Société Réaliste

Antarctica, 2007-2011

Antarctica

Société Réaliste



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enamelled steel plate

2007-2011

Ferenc Gróf

Iceberg, 2017

Iceberg

Ferenc Gróf



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giclée print mounted on Dibond

2017

Société Réaliste

UN Camouflage, 2011-2012

UN Camouflage

Société Réaliste

Société Réaliste is an artists' cooperative founded in 2004 by Ferenc Gróf (1972) and Jean-Baptiste Naudy (1982) and active until 2014. Central to their activities is the exploration, subversion and deconstruction of the specific devices of visual communication that have been developed and employed by institutions, governments and rulers, i.e., the representatives of power – in the fields of religion, politics, culture, art and finance – so as to position themselves. By exploring the representative and aesthetic roles of these agencies – including signs, logos, maps, symbols, typefaces, landmarks, emblems, statues or even buildings – in complex contexts of much broader time and space, the artists place them in a new light in the form of a “political cabinet of curiosities”, a critical, narrative implementation of design.

Using a pattern software, Société Réaliste has systematically converted national flags of the United Nations member states into camouflage patterns, while respecting the original colour tones and proportions. From Afghanistan to Zimbabwe, flags lose progressively their link to identity representation, while remaining strangely familiar. Ideological, political or cultural particularities are melted into a common shape, the one of camouflage. There are various way to produce a camouflage effect, in biology as much as in textile, the main one being called with the Greek term « crypsis » (« hidden »), and characterized by a combination of colorations blending with their background. If the colours of the nations are symbolic of their national conception, then their camouflage version should harmonize with their colorimetric atmosphere.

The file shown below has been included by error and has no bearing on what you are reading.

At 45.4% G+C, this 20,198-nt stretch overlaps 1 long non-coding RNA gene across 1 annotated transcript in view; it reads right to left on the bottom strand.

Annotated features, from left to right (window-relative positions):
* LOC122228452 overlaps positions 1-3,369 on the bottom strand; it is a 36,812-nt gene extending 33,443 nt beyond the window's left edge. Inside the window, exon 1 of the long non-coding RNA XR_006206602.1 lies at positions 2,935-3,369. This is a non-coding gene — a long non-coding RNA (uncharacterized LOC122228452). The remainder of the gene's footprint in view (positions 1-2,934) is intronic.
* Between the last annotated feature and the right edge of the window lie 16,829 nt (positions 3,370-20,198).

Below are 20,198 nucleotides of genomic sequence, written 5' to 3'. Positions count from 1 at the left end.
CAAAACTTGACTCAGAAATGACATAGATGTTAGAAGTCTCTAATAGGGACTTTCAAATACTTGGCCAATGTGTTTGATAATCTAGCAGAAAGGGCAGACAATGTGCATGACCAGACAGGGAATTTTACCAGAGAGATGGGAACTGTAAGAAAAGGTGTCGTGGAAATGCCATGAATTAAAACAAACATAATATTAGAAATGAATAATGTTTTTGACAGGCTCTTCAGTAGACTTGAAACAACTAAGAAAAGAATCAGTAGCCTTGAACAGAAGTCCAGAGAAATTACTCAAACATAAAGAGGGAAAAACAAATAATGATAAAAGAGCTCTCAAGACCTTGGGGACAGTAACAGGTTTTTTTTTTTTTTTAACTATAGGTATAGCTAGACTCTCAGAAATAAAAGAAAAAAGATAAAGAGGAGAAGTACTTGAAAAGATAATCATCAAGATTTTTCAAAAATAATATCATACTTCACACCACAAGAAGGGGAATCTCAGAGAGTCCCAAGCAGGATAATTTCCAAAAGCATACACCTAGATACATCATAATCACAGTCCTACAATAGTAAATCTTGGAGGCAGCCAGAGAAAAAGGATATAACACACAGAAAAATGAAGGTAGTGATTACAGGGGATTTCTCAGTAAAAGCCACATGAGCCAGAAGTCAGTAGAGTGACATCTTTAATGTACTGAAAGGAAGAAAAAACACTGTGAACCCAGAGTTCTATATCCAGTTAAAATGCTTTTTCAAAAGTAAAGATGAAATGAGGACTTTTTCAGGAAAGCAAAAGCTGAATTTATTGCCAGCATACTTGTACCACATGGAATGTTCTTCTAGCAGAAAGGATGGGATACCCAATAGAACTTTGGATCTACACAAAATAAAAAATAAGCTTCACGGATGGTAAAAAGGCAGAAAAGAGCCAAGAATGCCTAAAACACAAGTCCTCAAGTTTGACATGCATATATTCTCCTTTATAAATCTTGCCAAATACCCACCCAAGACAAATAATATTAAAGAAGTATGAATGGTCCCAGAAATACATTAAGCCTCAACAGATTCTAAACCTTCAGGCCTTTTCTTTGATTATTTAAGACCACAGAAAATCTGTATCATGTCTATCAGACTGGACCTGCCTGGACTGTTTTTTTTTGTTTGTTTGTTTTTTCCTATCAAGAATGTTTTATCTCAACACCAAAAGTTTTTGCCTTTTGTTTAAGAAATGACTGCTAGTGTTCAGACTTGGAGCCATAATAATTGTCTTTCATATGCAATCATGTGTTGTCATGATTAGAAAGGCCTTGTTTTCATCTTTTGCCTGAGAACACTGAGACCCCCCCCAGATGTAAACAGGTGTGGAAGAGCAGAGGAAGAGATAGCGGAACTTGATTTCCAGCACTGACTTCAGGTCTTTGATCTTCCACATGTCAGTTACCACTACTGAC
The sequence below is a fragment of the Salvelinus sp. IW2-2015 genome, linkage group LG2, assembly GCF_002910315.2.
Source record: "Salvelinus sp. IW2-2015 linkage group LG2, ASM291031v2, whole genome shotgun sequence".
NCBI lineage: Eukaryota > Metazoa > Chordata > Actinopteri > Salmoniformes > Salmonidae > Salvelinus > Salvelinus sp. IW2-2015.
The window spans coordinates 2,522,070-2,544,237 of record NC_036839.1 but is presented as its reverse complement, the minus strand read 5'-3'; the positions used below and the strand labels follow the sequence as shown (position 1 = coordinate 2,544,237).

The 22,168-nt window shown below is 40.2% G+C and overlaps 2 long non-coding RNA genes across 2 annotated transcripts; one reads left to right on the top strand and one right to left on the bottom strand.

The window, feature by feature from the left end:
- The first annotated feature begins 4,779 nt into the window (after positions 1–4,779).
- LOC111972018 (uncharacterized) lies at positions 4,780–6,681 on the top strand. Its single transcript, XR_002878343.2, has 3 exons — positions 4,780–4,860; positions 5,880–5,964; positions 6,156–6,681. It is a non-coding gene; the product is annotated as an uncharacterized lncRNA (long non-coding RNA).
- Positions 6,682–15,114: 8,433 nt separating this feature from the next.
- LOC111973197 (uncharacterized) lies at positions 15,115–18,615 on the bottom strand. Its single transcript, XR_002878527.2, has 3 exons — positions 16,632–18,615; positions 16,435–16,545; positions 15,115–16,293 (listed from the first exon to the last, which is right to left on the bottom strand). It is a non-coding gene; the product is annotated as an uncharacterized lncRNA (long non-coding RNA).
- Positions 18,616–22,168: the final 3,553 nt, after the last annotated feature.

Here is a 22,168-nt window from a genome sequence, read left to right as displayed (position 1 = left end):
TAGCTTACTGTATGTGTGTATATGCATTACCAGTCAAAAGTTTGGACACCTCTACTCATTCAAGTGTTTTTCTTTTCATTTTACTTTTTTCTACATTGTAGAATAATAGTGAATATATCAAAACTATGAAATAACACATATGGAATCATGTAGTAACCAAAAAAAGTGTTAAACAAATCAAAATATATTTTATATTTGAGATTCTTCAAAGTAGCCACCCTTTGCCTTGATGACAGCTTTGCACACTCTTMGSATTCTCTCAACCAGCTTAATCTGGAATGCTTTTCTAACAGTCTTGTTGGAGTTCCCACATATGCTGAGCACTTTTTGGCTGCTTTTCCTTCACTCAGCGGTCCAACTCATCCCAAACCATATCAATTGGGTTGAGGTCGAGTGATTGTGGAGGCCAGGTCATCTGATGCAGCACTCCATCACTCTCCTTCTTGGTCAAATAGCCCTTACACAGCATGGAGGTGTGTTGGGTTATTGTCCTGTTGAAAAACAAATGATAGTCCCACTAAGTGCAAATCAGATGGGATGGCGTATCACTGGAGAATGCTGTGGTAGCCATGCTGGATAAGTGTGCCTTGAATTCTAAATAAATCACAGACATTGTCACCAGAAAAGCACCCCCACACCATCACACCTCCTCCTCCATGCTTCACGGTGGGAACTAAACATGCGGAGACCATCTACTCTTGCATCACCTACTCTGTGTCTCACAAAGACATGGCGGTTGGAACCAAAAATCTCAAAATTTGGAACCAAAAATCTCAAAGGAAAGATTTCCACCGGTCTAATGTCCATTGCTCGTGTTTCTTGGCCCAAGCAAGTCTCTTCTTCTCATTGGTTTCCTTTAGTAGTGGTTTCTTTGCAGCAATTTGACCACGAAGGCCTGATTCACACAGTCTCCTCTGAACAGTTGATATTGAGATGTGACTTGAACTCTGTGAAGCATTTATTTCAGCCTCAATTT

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Digital print mounted on Dibond

2011-2012

Agnes Denes

Isometric Systems in Isotropic Space – Map Projections: The Egg, 1976

Isometric Systems in Isotropic Space – Map Projections: The Egg

Agnes Denes

”Denes’s series titled Isometric Systems in Isotropic Space – Map
Prpjections, 1973-79, is a set of drawings in which the globe of
Earth is altered into various forms. The Earth is re-envisioned a
spiraling snail’s shell, a pyramid, a cube, an ovoid (lemon shape),
a hot dog (a sphere elongated in one direction), a dodecahedron,
an egg spahe, a droplet, a doughnut. All the forms are topological
transformations of the original sphere of the Earth – each is
a topological equivalent of the sphere.”

Marc Daniel Cohen: The Paradox of Eco-Logic in Agnes Denes. Art for the Third Millenium –
Creating a New World View, exhibition catalogue published by Ludwig Museum – Museum of